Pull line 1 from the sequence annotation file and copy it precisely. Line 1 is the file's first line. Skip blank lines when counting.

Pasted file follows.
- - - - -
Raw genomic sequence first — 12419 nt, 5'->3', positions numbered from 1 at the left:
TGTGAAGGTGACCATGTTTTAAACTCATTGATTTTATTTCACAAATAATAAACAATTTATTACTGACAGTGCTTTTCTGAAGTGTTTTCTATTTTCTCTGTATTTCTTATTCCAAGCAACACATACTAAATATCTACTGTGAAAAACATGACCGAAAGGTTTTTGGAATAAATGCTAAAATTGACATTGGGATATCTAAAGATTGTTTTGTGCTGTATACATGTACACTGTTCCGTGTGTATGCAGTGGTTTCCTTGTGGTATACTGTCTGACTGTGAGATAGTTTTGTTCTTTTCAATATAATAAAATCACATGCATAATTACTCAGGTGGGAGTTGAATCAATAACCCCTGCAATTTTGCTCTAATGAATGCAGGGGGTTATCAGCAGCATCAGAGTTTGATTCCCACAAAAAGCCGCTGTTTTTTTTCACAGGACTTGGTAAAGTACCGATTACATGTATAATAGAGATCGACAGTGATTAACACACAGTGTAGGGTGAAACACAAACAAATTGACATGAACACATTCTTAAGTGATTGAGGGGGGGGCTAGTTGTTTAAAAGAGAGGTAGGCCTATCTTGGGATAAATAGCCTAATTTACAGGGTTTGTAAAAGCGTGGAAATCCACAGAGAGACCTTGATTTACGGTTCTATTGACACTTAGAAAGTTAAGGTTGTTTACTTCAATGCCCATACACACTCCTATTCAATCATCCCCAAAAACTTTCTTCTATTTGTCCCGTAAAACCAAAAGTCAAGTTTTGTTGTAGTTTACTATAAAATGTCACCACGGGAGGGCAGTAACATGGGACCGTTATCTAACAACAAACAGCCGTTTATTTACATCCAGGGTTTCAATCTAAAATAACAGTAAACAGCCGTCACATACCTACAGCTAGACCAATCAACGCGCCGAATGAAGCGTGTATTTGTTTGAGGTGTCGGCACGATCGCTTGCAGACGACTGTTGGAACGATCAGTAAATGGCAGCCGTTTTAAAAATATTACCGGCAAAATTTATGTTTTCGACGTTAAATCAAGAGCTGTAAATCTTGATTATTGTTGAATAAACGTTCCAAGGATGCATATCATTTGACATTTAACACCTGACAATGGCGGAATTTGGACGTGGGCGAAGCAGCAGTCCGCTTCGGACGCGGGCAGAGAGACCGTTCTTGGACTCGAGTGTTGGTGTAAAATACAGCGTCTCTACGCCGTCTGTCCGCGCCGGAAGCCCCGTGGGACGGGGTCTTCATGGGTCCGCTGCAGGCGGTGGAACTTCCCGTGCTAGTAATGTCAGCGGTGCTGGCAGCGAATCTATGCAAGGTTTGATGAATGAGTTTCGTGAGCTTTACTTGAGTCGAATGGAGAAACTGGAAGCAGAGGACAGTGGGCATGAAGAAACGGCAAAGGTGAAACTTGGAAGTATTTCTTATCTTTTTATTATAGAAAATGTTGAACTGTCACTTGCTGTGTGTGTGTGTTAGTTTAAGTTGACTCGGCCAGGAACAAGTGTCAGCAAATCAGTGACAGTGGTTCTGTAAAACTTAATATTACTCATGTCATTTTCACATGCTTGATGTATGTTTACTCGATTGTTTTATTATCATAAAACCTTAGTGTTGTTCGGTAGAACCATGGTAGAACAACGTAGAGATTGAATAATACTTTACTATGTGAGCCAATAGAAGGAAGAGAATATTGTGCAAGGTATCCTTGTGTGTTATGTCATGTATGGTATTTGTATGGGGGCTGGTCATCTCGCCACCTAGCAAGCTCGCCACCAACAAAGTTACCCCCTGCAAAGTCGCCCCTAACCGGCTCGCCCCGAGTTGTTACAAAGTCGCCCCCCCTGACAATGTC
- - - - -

Raw genomic sequence first — 12419 nt, 5'->3', positions numbered from 1 at the left: